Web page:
colorful parrot

Keeping pets healthy means ensuring they are get all the vitamins and nutrients their bodies need to thrive—even if those bodies are covered with feathers instead of fur. 

“Many people think that if you give captive bird lots of seeds to eat and water to drink that will result in a satisfactory diet for a bird, but nothing could be further from the truth,” explains William Niven, president of Morning Bird. 

In the wild, most birds’ diets are quite varied, including seeds, fruits, vegetables and insects. Without this diversity, birds in captivity often have diets that are deficient in calories, minerals, fats, amino acids or other essential nutrients. Luckily, pet owners can avoid these deficiencies and balance out their pets’ diets with the help of nutritional supplements.

“While bird seed and food has come a long way in recent years in providing dietary variety and nutrition, no one single source of food can provide all the nutrients, vitamins and minerals birds need to stay healthy and happy,” says Marjorie Murray, pet brand manager for W.F. Young. Inc. and The Missing Link. “Supplements are simple, easy-to-feed dietary additions that can help fill nutritional gaps in captive bird’s diets.” 

 

Not a flight of fancy

While birds might have once been considered a niche pet, their rise in popularity is nothing to turn your beak at. According to the American Pet Product Association’s 2019-2020 APPA National Pet Owners Survey, 5.7 million U.S. households own at least one bird, with 20.3 million birds owned total. 

And just like owners of traditional pets, like cats and dogs, bird owners are increasingly concerned about making the best purchasing decisions for their pets.

“They are looking for products that go beyond that to also support the bird’s overall health and wellness, including their energy level, immune system and digestion,” says Murray. “At the same time, they are looking for convenience and want the most cost-effective options. Rather than investing in expensive specialty foods, customers are understanding that they can support their birds’ health with supplementation.”

The demographics of bird owners are also changing, with Gen Y taking over as the fastest growing percentage of bird owners, says Thomas Bowers, director of operations for Hemp Well.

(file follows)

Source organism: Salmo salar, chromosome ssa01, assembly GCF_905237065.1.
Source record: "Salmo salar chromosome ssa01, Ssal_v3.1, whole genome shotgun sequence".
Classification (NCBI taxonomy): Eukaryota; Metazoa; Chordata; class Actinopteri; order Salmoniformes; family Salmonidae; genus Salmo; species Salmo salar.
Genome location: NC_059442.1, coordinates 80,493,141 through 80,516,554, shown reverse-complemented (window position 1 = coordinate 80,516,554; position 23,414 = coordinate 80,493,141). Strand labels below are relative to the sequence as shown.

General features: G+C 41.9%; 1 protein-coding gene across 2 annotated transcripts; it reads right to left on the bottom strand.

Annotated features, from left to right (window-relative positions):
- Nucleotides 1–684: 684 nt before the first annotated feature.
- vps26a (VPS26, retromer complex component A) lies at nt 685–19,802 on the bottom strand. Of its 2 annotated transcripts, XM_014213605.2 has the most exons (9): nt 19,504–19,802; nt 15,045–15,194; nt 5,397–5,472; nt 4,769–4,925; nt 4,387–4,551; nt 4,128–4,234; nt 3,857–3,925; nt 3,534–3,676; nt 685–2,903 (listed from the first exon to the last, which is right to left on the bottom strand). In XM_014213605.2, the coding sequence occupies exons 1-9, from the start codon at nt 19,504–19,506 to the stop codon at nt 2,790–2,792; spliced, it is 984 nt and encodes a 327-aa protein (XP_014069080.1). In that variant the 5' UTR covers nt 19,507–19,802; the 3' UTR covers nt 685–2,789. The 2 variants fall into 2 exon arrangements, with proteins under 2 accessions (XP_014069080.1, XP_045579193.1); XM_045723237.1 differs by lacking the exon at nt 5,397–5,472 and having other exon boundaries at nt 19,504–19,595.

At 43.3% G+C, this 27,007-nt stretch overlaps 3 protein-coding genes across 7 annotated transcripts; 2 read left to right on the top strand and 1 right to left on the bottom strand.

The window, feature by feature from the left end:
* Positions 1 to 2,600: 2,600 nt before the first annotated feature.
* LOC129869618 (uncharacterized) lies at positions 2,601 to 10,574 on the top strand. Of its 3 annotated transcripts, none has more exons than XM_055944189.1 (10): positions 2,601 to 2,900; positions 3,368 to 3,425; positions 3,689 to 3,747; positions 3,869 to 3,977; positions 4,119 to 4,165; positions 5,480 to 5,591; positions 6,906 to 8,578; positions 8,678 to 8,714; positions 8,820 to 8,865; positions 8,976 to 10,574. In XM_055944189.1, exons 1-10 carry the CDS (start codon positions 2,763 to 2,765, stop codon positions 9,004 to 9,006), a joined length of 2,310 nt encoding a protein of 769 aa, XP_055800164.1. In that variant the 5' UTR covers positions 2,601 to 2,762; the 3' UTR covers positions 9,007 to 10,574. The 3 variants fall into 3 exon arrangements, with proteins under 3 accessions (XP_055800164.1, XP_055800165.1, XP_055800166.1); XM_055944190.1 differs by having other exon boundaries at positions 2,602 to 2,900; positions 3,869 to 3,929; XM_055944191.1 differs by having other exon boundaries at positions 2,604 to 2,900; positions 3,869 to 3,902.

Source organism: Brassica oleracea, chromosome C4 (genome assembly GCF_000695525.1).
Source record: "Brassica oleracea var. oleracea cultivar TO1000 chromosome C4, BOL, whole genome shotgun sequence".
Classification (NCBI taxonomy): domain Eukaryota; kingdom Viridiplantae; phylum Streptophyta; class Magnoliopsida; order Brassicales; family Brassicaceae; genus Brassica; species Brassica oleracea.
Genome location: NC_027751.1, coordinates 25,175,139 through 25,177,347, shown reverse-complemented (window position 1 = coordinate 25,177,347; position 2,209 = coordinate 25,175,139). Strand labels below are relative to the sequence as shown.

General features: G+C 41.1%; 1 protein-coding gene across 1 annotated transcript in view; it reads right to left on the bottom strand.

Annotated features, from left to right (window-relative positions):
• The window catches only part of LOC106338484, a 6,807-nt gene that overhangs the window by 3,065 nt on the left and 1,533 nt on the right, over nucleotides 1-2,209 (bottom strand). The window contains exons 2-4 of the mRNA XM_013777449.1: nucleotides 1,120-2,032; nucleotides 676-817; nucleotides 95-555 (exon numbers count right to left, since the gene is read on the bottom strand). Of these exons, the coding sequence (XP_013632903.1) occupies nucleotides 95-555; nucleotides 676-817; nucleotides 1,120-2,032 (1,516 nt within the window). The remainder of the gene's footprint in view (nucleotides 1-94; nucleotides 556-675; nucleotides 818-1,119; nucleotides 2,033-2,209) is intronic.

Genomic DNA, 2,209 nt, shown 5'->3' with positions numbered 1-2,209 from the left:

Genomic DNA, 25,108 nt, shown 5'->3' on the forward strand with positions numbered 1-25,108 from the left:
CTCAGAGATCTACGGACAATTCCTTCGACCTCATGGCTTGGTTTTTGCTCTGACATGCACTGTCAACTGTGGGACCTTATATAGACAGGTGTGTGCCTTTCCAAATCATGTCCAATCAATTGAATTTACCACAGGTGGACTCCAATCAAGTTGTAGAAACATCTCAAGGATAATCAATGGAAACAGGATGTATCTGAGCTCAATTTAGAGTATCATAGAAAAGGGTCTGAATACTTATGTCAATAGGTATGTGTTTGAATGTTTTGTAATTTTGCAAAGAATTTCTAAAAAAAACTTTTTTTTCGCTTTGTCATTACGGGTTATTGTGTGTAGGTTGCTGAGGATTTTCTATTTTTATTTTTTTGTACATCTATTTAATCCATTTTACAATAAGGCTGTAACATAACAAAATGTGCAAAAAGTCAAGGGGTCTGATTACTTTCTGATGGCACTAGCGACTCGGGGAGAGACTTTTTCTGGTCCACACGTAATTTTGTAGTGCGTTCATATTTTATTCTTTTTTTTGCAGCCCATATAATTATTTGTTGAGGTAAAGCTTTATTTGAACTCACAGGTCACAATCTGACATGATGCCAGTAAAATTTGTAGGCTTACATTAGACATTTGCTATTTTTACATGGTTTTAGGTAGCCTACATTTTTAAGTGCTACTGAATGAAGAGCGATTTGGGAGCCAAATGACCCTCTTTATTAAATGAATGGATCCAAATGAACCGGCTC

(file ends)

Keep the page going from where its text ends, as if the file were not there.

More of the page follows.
“Younger pet parents invest more into organic and natural diets than their parents and grandparents ever did,” he adds. 

Another reason for retailers to pay attention to the category: birds live a long time, which means more years of repeat purchases. 

“Most breeds of birds, when healthy and well cared for in captivity, can have lengthy life spans, from approximately 12 years for parakeets and cockatiels to 50+ years for some breeds of parrots,” says Murray. ”Supplementation is a daily, ongoing need, so maintaining inventory and meeting those needs is a necessary investment.”  

 

Becoming an avian expert

To take advantage of this rapidly growing and evolving segment of pet parents, retailers should position themselves as resource of knowledge and advice for customers – particularly with a crop of customers brand new to bird ownership on the horizon. 

“The importance of retailers educating themselves on avian nutritional supplements cannot be overstated,” says Niven. “It is critical that pet retailers educate themselves on avian nutrition in order to help their customers secure the best products possible to address the nutritional needs of their pet birds.”

When educating customers or making recommendations, it’s important to keep in mind that dietary needs will vary from species to species or even between individual birds. Certain bird breeds, for instance, may require variations in their diets based on health issues in need of support or specific veterinary advice. 

“For example, good nutritional support during the molting process is especially important, so new feathers coming in will be strong and healthy,” explains Murray. “A supplement that delivers a healthy balance of omega fatty acids, protein and phytonutrients will help support feather growth and thicker plumage.” 

Other birds may struggle with stress, anxiety or loneliness, which require a completely different kind of dietary supplement. 

“When pet parents return to work fully our dogs will miss us, but our birds will have nobody to talk to,” says Niven. “Calming products [like CBD and hemp] will lead the pack for birds, just like other animal types.”  

 

Supplementing Sales

While education is a powerful sales tool, it’s not the only one retailers can use to find success in the bird supplement category. 

“Retailers can also get creative with their digital presence, posting avian information on their social media accounts, or working with manufacturers on geotargeting or digital coupon downloads from QR codes within the store,” suggests Murray. 

Retailers can also partner with manufacturers to create special promotions, such as offering a discount for a bag of bird food or seed with the purchase of a nutritional supplement. They can also create a membership or subscription program to encourage customer loyalty for years to come – which could be a smart investment considering the sunny outlook experts predict for the category.

“[The bird supplement category] will grow, naturally,” predicts Bowers. “Increased bid ownership along with a new generation of health-conscious bird parents will grow the number of brands in the category. Corporate buyers of bird products will become more informed and able to select better products for their customers.”